‘Disappeared’ still haunt Balochistan: HRW
Islamabad, July 28: The abductors often show up in sleek pickup trucks, wearing civilian clothes but sometimes flanked by Pakistani troops. They often beat and blindfold their victims before spiriting them away. And while the prisoners may wind up dead, odds are the captors will never face justice.
Despite ousting a military ruler three years ago, Pakistan’s civilian leaders have failed to stop security agencies from carrying out such “enforced disappearances” in Balochistan province, where Baloch separatists have led a long-running insurgency, according to a Human Rights Watch report released Thursday.
The security practice of abducting people has grown rapidly since Pakistan officially sided with the US after the September 11 attacks and rounded up numerous al-Qaeda and Taliban suspects to hand over to Washington without a trial. Islamabad soon began using the tactic against groups that it considered domestic threats, such as the Baloch nationalists, the report said.
The report documents cases of such abductions, most of them from 2009-2010, and relies on interviews with more than 100 people, including relatives of victims and people who were detained, then later released. Three cases involved disappeared children as young as 12.
Though not limited to Balochistan, the report found that such disappearances are “a distinctive feature” of the conflict in the southwest region, where ethnic Baloch have many grievances, including a desire for a larger share of the revenue from the area’s natural resources.
Bashir Azeem, an activist with the Baloch Republican Party, was seized at least three times, in 2005, 2006 and 2009. He told the New York-based rights group that he was subject to interrogations, threats and physical torture.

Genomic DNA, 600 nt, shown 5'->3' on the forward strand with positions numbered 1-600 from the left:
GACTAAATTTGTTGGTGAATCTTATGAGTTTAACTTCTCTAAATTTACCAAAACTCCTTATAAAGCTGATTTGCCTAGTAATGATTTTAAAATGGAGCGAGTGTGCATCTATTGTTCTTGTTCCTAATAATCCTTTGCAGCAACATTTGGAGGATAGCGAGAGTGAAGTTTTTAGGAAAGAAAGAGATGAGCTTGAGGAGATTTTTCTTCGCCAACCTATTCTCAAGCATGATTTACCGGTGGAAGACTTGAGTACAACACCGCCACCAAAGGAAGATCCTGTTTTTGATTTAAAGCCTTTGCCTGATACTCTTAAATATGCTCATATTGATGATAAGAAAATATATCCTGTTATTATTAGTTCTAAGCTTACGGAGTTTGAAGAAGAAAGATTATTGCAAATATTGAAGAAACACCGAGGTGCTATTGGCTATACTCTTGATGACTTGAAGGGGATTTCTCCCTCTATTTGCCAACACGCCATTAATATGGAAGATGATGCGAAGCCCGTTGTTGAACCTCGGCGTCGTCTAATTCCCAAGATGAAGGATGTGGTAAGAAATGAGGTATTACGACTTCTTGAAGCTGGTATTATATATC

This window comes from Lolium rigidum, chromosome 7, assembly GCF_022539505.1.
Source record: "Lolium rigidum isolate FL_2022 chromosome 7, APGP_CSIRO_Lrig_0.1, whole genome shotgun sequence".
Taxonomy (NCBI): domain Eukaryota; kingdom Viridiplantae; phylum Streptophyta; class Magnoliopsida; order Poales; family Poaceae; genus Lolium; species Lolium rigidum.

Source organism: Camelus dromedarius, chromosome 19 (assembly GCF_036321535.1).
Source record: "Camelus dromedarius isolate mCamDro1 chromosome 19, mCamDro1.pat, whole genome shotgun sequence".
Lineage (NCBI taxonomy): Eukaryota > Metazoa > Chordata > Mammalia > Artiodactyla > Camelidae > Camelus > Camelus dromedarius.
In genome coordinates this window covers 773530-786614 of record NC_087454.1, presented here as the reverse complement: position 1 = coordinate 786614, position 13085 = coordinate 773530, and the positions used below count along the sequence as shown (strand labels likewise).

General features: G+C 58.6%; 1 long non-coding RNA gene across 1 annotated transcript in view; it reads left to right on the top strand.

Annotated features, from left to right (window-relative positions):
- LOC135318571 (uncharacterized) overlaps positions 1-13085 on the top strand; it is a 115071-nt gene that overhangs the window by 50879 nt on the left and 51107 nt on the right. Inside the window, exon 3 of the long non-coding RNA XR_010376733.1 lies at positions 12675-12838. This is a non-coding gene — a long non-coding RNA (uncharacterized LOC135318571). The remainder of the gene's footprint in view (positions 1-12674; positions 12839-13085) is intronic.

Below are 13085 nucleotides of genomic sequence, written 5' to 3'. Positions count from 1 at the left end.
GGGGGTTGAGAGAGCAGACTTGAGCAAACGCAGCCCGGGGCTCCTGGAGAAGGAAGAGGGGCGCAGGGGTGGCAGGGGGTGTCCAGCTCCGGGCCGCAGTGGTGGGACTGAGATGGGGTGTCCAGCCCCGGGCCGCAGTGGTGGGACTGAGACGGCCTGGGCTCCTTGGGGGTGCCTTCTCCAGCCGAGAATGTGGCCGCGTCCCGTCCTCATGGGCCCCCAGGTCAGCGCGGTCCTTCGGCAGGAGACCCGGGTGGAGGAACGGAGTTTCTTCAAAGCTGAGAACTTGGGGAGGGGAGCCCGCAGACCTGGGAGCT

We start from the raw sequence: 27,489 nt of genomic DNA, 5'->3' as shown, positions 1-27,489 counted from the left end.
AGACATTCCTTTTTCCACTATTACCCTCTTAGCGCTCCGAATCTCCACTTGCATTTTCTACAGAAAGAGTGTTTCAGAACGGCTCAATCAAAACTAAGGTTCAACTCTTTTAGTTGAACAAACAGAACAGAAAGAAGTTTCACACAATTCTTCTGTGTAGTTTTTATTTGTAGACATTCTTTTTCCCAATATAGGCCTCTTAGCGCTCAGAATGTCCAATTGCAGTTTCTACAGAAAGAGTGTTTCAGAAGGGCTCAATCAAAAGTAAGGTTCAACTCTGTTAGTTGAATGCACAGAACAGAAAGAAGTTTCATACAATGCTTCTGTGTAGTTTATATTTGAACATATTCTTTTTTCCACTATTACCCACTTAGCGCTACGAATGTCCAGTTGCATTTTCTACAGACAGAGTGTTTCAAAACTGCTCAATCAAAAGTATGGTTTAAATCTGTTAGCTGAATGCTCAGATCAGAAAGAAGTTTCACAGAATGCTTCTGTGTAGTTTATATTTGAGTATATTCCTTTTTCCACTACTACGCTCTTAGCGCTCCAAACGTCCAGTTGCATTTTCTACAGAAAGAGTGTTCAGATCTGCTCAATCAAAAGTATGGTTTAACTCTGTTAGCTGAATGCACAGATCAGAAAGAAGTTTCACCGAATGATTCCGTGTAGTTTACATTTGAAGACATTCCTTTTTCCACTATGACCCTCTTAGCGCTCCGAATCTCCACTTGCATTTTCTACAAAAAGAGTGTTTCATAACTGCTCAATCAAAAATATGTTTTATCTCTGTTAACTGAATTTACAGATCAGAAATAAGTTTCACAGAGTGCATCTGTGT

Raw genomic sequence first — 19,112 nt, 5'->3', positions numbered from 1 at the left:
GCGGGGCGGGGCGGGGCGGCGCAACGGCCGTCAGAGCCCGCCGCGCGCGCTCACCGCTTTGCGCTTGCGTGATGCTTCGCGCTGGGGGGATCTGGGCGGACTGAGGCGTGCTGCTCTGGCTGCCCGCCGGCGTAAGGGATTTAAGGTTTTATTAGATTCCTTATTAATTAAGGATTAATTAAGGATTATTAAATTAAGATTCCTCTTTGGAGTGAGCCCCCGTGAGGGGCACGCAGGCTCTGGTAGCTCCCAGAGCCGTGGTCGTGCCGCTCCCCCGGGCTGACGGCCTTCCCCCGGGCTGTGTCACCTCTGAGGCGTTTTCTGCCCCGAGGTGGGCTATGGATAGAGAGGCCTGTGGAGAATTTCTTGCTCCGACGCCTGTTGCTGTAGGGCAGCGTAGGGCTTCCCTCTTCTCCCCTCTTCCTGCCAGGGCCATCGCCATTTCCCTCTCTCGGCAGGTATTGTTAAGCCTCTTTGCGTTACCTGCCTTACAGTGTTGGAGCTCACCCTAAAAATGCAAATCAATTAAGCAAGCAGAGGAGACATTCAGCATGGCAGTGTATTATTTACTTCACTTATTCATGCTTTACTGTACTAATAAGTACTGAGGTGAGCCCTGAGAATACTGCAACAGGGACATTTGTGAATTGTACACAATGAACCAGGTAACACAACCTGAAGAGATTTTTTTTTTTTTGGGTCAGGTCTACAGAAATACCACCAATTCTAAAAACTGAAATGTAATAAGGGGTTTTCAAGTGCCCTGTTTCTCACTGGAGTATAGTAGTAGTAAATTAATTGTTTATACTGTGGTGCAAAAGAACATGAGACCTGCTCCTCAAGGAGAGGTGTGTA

Balochistan is Pakistan’s largest province, covering 44 per cent of the country and bordering Afghanistan and Iran. It is also the most sparsely populated province, with around eight million people out of the total population of 180 million.
Those in custody are typically tortured, through beatings, sleep deprivation and other methods, the report said. It noted that media organisations have reported more than 70 bodies of missing people were found between July 2010 and February 2011 in Balochistan.
The circumstances surrounding the abductions are often similar. Many are carried out during the day in busy areas, with witnesses around. Although the perpetrators usually wear civilian clothes, 16 cases documented by Human Rights Watch involved men in paramilitary uniforms. (AP)
Lastupdate on : Thu, 28 Jul 2011 21:30:00 Makkah time
Lastupdate on : Thu, 28 Jul 2011 18:30:00 GMT
Lastupdate on : Fri, 29 Jul 2011 00:00:00 IST
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